“First of all, I’m not blocking anyone from being confirmed,” Tuberville said. “Every single one of these nominees can receive a vote if Sen. Schumer wants it. In fact, one of the civilian nominees is getting a vote this week. If Democrats are so worried about these nominations, let’s vote. If we’re not going to vote on taxpayer-funded abortion, then let’s vote on these nominees. Voting is our job. It’s not too much to ask of the United States Senate to do its job—to vote.”
With the 100-member Senate so narrowly divided, and several lawmakers absent for health reasons, Democrats would prefer to approve the 184 pending military appointments and promotions as a group. Schumer could bring each nominee to the floor individually, as Tuberville noted, but doing so would be a laborious process for senators who typically prefer a short workweek.
Tuberville faced pushback not just from Democrats this week but also from Austin. During a Senate Armed Services Committee hearing Tuesday, Austin asserted that the Senate’s failure to promote the generals would “impact on our readiness.”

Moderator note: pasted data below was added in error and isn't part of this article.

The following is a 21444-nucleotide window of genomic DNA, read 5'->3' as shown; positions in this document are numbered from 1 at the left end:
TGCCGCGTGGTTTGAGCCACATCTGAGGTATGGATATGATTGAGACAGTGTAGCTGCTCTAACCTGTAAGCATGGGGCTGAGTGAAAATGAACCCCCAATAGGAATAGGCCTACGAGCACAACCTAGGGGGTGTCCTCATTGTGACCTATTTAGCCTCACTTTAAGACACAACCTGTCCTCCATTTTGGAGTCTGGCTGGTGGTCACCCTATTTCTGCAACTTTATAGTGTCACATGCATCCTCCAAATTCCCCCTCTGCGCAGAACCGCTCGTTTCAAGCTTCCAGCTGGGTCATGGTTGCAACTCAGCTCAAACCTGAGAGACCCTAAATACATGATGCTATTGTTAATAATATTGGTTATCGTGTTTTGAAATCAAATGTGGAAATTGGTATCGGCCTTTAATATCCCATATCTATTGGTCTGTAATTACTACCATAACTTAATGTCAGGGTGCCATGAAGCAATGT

“Not approving the recommendations for promotions actually creates a ripple effect through the force that makes us far less ready than we need to be,” Austin said. “The effects are cumulative and it will affect families. It will affect kids going to schools because they won’t be able to change their duty station.”
Austin’s comments didn’t persuade pro-life conservatives, who have rallied to Tuberville’s defense. In a statement Wednesday, Heritage Foundation President Kevin Roberts called abortion a “barbaric and evil practice” that American tax dollars shouldn’t fund. (The Daily Signal is Heritage’s news outlet.)
“It takes courage to stand up to the Washington establishment, and that’s exactly what Sen. Tommy Tuberville is doing,” Roberts said. “The Heritage Foundation is proud to stand alongside him and asks all U.S. senators to do the same until the Defense Department’s radical abortion policy ends.”
Roberts was among the nearly two dozen pro-life leaders who signed a letter this month spearheaded by CatholicVote affirming support for Tuberville. Collectively, the leaders represent groups with millions of grassroots activists.